Economic Advice and Rhetoric

Economic Advice and Rhetoric

Why do Consultants Perform Better than Academic Advisers?

Onno Bouwmeester

This book compares the approaches of consultants and academic advisers and provides an in-depth analysis of their advice argumentation. Both compete on the market for economic advice, with consultants enjoying a larger market share and usually obtaining higher fees. However, academics criticize them for overcharging, shallowness, and quick-and-dirty methods. So, are consultants’ clients misled or even cheated? Not necessarily. The book reveals that academics have drawbacks as well; their arguments are less balanced than those of consultants and their estimates contradict each other more.

Chapter 8: Advice on Advice

Onno Bouwmeester

Subjects: business and management, management education, organisation studies, strategic management, education, management education, politics and public policy, public policy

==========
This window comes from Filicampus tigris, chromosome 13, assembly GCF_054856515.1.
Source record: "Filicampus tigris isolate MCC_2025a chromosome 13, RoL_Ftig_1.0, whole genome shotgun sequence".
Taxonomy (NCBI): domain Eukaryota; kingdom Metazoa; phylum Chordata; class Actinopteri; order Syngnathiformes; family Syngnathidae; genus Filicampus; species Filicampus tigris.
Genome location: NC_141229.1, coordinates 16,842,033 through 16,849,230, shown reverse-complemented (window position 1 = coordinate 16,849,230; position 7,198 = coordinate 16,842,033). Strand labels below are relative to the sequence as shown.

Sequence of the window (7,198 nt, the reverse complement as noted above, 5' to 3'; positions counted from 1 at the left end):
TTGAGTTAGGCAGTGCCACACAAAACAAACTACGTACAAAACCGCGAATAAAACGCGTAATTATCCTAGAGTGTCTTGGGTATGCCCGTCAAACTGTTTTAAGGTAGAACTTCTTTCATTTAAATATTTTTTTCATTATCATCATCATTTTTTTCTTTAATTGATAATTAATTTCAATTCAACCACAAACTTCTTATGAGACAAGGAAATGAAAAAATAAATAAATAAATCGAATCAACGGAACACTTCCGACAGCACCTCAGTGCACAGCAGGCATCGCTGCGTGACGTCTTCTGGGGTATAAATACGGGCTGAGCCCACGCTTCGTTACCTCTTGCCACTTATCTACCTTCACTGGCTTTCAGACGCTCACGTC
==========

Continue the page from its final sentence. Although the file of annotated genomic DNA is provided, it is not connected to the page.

As demonstrated in the introduction, academics show disrespect for consultants’ approaches in their reflections. By this, we are made to expect that academic advisers follow their own ethos when competing with consultants. Many of them, however, seem to imitate what they believe consultants do, which is not what consultants really do. Consulting takes time to learn. Some adaptations that do not conflict with academic ethos positively affect academic advisers’ service by adding something new to it and they may add to its market value. Examples are academic advisers’ paying attention to practical rebuttals to strengthen conclusions or advice, and writing more like consultants by beginning reports with an executive summary. Not all academic adaptations harmonize with their traditional ethos, though, such as when academic advisers claim to be neutral experts, but present opiniative and unbalanced evaluations of positive and negative effects. These academic practices are problematic from the consultant’s perspective: academic imitation is partial and academic practices change while its ethos remains traditional. Consultants can argue based on opinion and they can value effects, but consider it a problem when valuations are unbalanced while claiming a neutral or impartial approach. We do not expect balanced argumentation from lawyers nor do we think of them as hired guns: it is perfectly clear that their contributions will be one-sided. Problematic is the ambiguous and often unbalanced valuation of academic advisers in contrast to their ethos and even compared to consultants. That practice contributes to an explanation of the lower market value of...

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